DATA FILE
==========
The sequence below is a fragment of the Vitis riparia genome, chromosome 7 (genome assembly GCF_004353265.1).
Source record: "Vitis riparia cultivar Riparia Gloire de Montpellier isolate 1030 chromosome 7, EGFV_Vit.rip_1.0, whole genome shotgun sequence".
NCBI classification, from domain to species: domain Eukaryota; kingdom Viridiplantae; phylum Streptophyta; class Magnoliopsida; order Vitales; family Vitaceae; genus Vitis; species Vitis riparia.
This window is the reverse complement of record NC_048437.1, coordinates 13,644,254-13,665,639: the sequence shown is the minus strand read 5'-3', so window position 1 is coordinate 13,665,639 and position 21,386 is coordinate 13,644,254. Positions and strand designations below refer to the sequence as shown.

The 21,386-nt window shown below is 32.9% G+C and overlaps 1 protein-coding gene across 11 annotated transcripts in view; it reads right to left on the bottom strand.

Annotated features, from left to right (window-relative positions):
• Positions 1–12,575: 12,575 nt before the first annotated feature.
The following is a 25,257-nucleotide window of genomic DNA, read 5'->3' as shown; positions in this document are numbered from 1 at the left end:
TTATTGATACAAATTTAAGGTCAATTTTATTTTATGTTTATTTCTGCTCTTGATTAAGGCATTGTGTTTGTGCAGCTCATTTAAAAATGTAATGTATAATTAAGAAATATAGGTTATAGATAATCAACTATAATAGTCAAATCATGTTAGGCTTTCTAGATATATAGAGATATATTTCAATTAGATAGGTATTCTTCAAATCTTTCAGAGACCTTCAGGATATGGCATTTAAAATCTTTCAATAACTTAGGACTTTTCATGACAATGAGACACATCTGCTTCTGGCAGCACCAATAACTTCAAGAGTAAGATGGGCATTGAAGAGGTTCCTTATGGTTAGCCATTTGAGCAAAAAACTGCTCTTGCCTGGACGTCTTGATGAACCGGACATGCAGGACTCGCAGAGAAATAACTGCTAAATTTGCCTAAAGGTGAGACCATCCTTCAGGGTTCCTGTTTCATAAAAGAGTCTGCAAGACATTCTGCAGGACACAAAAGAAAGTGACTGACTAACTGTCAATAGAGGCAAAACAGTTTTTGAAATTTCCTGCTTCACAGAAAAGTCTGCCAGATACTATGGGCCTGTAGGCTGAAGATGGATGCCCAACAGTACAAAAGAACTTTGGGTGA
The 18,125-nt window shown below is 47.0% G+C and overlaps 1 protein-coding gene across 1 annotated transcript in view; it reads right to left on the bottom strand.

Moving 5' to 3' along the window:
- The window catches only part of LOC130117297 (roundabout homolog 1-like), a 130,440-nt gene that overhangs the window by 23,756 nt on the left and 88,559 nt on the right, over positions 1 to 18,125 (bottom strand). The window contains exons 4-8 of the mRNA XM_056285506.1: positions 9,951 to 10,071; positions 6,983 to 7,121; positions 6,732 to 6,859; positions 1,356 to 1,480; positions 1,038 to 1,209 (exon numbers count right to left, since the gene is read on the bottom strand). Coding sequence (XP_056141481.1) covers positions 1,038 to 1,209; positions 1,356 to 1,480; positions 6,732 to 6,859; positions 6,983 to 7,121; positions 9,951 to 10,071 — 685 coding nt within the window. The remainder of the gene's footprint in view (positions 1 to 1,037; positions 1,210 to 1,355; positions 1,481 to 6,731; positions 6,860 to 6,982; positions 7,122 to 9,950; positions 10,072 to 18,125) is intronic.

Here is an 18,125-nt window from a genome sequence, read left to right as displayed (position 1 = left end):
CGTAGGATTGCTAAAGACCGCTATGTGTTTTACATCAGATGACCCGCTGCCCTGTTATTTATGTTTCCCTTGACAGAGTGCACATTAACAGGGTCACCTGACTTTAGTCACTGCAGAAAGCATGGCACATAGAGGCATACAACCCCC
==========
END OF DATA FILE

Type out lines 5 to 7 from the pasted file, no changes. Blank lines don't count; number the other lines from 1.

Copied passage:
The 21,386-nt window shown below is 32.9% G+C and overlaps 1 protein-coding gene across 11 annotated transcripts in view; it reads right to left on the bottom strand.

Annotated features, from left to right (window-relative positions):
• Positions 1–12,575: 12,575 nt before the first annotated feature.